Tiffany is a fifth-grade language arts and social studies teacher in the Lordstown Local School District. She works on a year-to-year contract.
She said she continued about her day normally when Tom texted her the news.
“I was trying to let it sink in, but I was trying to hide it from my students, too, because so many of their parents work at the plant,” Tiffany said.
Both said they talked, and talked, and talked about what to do and concluded to stay and wait.
“I think we talked about it after work every day. It was even during Christmas break, it was a source of our conversation all the time about what to do,” Tiffany said.
Said Tom, “a friend of mine put it this way at work … no matter where I go, it’s not going to be appealing,” so let GM make the decision for me.
Leaving means moving away from friends and family and other established support systems, putting a house up for sale and taking children out of school and school activities.
“Our whole support system is here,” said Tiffany, including Tom’s mom, who Tiffany said is like a “third parent” to the kids for all the help she provides. She also lives just three blocks away.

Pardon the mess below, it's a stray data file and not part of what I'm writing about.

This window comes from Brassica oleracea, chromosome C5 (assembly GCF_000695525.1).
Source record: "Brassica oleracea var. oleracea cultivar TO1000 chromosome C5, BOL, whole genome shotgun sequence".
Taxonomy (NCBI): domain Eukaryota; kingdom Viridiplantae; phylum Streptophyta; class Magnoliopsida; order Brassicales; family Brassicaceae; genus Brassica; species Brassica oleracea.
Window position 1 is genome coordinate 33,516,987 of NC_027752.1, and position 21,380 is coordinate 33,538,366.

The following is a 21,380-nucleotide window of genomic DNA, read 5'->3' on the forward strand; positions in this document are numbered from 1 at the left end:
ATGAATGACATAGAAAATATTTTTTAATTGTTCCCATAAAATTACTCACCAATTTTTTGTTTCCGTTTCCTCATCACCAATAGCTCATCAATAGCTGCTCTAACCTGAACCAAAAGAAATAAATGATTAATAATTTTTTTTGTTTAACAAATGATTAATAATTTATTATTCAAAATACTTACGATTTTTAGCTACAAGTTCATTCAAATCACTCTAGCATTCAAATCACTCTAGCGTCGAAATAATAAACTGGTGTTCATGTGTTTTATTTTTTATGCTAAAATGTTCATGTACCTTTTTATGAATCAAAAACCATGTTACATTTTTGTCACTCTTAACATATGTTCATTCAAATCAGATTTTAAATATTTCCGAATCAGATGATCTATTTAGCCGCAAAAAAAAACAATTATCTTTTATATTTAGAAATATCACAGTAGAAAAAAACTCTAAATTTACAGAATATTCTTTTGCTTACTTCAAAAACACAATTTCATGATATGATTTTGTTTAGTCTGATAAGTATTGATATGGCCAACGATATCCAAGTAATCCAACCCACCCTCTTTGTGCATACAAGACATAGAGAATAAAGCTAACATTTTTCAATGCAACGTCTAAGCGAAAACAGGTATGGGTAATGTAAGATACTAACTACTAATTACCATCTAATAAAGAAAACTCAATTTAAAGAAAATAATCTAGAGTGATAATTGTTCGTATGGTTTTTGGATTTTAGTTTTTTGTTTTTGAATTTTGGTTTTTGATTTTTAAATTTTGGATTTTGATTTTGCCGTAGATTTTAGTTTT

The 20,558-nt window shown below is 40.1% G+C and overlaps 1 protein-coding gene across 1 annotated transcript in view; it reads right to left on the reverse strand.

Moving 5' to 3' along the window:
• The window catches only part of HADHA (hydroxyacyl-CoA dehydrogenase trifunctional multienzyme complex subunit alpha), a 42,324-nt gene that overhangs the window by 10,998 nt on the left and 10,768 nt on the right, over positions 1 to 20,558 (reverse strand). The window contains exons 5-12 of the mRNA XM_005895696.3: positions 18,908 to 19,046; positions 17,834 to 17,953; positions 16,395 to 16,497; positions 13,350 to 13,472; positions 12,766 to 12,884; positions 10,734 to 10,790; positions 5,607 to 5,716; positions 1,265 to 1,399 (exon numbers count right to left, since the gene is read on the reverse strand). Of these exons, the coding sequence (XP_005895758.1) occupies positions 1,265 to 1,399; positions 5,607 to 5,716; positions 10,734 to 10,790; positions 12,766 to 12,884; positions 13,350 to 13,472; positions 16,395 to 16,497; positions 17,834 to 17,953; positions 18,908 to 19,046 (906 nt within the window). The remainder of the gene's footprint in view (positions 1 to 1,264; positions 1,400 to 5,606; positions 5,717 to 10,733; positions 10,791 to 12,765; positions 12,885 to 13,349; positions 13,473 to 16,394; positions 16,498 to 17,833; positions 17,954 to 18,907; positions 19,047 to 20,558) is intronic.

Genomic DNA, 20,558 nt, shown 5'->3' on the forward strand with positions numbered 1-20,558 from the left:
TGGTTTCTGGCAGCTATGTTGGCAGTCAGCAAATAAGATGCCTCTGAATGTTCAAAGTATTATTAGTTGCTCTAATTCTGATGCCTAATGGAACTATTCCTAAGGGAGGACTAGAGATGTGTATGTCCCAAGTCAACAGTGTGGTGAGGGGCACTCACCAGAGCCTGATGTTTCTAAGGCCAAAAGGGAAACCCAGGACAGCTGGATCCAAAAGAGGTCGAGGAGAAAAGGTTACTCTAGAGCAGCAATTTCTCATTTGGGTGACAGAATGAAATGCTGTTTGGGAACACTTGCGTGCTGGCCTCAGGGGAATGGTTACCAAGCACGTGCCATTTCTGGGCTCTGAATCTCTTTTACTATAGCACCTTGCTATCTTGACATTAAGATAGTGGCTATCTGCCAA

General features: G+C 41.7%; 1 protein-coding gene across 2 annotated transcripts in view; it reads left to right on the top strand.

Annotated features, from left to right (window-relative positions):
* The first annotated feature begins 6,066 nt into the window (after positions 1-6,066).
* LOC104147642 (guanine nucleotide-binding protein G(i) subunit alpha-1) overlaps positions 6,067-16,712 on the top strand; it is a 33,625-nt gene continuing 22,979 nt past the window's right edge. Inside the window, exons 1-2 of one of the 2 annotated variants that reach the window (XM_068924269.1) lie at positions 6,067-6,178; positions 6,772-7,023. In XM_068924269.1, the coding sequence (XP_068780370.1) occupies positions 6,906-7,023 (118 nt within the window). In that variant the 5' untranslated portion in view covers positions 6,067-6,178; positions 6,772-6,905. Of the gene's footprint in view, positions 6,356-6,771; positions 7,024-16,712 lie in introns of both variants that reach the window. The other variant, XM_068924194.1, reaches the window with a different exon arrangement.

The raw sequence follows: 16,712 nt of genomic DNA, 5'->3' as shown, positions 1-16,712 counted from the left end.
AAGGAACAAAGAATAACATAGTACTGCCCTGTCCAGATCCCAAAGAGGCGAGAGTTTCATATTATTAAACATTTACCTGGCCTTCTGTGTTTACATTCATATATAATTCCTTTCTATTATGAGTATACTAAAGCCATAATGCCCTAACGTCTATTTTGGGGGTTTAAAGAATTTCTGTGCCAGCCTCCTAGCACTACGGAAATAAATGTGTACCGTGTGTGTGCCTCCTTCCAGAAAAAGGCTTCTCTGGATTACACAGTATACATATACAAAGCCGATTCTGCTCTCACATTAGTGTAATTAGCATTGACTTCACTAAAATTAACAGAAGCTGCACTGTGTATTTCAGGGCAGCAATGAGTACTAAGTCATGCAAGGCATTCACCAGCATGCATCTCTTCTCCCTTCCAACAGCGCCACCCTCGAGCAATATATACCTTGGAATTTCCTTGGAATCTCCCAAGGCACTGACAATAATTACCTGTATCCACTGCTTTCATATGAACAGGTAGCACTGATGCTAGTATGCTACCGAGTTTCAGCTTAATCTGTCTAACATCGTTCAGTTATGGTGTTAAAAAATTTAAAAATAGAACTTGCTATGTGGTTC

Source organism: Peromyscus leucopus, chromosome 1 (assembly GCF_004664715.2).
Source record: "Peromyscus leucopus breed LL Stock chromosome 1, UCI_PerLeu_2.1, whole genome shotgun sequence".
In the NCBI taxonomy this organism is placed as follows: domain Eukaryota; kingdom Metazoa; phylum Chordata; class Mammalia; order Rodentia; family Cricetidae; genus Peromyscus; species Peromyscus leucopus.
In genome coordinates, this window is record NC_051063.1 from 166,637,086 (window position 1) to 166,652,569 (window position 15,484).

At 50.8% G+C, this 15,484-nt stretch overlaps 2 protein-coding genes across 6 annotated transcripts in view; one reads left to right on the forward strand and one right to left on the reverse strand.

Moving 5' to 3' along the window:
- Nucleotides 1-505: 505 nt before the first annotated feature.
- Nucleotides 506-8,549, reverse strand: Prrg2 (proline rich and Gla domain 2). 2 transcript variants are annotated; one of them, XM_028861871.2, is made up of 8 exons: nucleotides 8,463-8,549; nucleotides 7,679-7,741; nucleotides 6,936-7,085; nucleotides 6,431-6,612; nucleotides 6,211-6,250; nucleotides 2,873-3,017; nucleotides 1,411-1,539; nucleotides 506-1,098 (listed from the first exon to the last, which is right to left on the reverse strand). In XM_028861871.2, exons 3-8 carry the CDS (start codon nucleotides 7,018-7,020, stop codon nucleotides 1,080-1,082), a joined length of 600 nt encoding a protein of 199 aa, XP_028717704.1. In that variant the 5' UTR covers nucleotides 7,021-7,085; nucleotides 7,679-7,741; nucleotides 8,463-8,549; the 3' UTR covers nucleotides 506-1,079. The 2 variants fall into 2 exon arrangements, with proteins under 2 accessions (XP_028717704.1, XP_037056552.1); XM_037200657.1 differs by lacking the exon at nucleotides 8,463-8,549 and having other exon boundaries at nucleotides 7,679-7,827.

If her teaching contract is renewed for another year, Tiffany will be in the middle of it when the new UAW contract becomes effective.
It’s at the bargaining table that local UAW officials hope they can strike a deal to keep the Lordstown plant open and producing a new vehicle, but if that’s not the case, Tom will transfer and Tiffany and the children will eventually follow.
She would end up staying through the end of her school year because the couple doesn’t want to pull Brian and Aubrey out of Girard City Schools and she has a contractual obligation with Lordstown schools she wants to honor.
Employees who transfer to a plant that’s far — outside a 60- or 70-mile range of their home plant — are eligible for up to $30,000 in transfer assistance from GM.
It’s not that simple, however, Tiffany said.
“It’s just not about picking up and leaving. It’s about leaving your life,” Tiffany said. “All of us will have to make a change to follow him. I’ll have to leave my career so he can keep his. That’s not an easy choice to make.”
Natalie and Rodney
The former Champion residents already live in Fort Wayne and work at the assembly plant there.
“We are blessed,” said Natalie that she and Rodney were able to go away and work for the same pay and benefits without facing some of the greater hardships as many of her co-workers are.
The two did not have to think about relocating children — Rodney’s son and daughter are adults. His son is 25 and a first lieutenant in the U.S. Army. His daughter, 24, is living in San Diego and working toward a doctorate degree in psychology.